> Under the virtual device sysfs, you will see a new "online" sysfs file.
> you can do cat /sys/bus/mdev/devices/$mdev_UUID/online to get the current status
> of this virtual device (0 or 1), and to start a virtual device or stop a virtual
> device you can do:
>      echo "1|0" > /sys/bus/mdev/devices/$mdev_UUID/online
> libvirt needs to query the current state before changing state.
> Note: if you have multiple devices, you need to write to the "online" file
> individually.
> For NVIDIA, if there are multiple mdev per VM, libvirt needs to bring all of
> them "online" before starting QEMU.
> 4. Launch QEMU/VM
> Pass the mdev sysfs path to QEMU as vfio-pci device:
>      -device vfio-pci,sysfsdev=/sys/bus/mdev/devices/$mdev_UUID,id=vgpu0

1) I have the same question as Michal - you're passing the path to the 
sysfs directory for the device to qemu, which implies that the qemu 
process will need to open/close/read/write files in that directory. 
Since libvirt is running as root, it can easily do that, but libvirt 
then runs the qemu process under a different uid and with a different 
selinux context. We need to make sure that we can change the uid/selinux 
labelling of the items in sysfs without adverse effect elsewhere.

Also it's important that qemu doesn't need to access anything else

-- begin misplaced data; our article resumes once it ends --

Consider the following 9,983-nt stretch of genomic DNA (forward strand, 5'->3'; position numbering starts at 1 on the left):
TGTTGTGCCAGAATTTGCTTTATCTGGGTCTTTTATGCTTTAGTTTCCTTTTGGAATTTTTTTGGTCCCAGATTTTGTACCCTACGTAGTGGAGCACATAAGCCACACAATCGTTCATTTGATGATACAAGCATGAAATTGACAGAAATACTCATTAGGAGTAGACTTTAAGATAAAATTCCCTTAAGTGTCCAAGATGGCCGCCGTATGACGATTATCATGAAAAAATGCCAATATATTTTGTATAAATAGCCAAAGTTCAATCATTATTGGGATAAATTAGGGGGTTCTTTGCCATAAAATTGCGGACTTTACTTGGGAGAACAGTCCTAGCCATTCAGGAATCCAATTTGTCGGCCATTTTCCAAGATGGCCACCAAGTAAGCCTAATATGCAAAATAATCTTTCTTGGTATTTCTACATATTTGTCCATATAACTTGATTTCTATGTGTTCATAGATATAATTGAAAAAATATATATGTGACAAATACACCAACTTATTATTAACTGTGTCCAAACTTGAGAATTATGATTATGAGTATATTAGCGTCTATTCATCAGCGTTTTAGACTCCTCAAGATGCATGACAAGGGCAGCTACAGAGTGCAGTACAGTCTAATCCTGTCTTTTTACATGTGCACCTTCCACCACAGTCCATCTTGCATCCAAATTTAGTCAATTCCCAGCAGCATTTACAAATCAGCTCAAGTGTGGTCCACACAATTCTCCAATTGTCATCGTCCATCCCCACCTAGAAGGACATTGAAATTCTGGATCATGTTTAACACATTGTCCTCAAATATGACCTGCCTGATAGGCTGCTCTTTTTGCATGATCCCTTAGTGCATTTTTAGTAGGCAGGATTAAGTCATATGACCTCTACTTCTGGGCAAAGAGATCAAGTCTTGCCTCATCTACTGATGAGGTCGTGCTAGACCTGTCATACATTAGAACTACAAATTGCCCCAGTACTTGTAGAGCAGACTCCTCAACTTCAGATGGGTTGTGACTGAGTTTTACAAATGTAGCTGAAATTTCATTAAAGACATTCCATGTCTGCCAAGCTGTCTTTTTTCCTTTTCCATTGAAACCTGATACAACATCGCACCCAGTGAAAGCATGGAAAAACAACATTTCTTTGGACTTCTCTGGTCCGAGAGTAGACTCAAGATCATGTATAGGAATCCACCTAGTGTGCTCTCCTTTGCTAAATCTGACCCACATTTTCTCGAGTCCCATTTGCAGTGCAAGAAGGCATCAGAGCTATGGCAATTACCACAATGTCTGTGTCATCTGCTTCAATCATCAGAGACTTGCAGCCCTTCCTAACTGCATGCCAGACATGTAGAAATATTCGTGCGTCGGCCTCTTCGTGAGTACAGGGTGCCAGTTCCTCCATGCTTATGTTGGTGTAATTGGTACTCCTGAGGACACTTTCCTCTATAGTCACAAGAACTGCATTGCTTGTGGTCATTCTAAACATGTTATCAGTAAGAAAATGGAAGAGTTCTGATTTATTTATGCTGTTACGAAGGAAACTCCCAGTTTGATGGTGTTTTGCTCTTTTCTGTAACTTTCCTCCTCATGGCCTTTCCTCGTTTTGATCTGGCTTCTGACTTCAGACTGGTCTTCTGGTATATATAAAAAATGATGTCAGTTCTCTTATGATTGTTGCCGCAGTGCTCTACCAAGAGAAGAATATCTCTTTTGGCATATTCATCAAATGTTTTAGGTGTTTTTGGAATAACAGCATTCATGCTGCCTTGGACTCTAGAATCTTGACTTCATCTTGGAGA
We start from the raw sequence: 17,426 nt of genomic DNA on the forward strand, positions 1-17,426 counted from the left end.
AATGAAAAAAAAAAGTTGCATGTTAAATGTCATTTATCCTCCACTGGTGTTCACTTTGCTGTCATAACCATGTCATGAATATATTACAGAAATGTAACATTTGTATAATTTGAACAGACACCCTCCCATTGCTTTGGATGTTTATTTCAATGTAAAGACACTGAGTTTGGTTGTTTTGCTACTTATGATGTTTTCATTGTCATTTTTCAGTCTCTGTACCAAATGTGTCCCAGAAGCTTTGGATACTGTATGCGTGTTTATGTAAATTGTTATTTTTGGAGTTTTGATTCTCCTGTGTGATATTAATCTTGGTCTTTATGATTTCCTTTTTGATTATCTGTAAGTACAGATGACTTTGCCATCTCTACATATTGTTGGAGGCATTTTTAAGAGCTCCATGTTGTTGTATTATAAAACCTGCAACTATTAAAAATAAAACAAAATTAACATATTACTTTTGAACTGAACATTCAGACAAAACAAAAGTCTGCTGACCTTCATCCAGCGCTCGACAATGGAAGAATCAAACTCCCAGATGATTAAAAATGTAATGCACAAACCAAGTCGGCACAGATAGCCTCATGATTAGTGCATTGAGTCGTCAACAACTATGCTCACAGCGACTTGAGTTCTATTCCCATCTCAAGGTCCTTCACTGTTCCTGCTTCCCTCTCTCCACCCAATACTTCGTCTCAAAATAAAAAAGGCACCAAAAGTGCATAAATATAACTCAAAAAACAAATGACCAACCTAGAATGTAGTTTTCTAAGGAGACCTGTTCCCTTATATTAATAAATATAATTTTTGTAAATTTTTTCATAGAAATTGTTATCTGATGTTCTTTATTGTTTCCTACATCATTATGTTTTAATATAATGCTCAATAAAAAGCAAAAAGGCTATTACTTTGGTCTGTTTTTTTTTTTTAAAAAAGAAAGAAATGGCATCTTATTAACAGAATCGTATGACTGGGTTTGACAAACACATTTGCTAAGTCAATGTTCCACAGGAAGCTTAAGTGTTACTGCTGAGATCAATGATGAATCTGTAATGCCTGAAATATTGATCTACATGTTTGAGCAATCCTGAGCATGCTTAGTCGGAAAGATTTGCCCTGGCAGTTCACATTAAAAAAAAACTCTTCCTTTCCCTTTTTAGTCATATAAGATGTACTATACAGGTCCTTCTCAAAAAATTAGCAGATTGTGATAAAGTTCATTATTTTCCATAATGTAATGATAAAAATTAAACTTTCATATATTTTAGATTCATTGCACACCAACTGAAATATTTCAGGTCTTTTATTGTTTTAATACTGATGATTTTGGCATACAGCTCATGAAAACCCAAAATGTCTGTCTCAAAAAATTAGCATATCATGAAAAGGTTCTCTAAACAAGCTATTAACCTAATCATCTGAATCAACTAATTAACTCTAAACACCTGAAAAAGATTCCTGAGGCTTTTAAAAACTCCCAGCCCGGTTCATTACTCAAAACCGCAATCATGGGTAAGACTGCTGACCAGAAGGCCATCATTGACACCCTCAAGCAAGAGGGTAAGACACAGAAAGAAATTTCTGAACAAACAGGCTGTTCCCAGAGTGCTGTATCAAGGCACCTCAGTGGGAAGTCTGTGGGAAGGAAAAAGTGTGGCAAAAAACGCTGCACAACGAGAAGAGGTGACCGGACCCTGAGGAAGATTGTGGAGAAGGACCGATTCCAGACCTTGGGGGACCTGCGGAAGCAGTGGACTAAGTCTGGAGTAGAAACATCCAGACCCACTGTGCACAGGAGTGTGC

outside of this device-specific directory (each qemu process is running 
with different selinux labeling and potentially a different uid:gid, so 
if there is any common file/device node that must be accessed directly 
by qemu, it would need to be safely globally readable/writable.

How does this device show up in the guest?  guess it's a PCI device 
(since you're using vfio-pci :-), and all the standard options for 
setting PCI address apply. And is this device legacy PCI, or PCI 
Express? (Or perhaps it changes behavior depending on the type of slot 
used in the guest?)

> 5. Shutdown sequence
> libvirt needs to shutdown the qemu, bring the virtual device offline, then destroy the
> virtual device
> 6. VM Reset
> No change or requirement for libvirt as this will be handled via VFIO reset API
> and QEMU process will keep running as before.
> 7. Hot-plug
> It optional for vendors to support hot-plug.
> And it is same syntax to create a virtual device for hot-plug.
> For hot-unplug, after executing QEMU monitor "device del" command, libvirt needs
> to write to "destroy" sysfs to complete hot-unplug process.
> Since hot-plug is optional, then mdev_create or mdev_destroy operations may
> return an error if it is not supported.

 From what I understand here, it sounds like what's needed from libvirt is

1) exposing enough info in the output of nodedev-dumpxml for an 
application to use it to determine which devices are capable of creating 
vGPUs, and which models of vGPU they can create.

  2) to create+start (then later stop+destroy) individual vGPUs based on 
[something] in the domain XML. So the question that remains is how to 
put it in the domain config. My first instinct was to use some variation 
of <hostdev> (since the backend of it is vfio-pci), but on the other 
hand hostdev is usually used to take one device that could be used by 
the host, take it away from the host, and give it to the guest, and 
that's not exactly what's happening here. So I wonder if there would be 
any advantage to making this another model of <video> instead.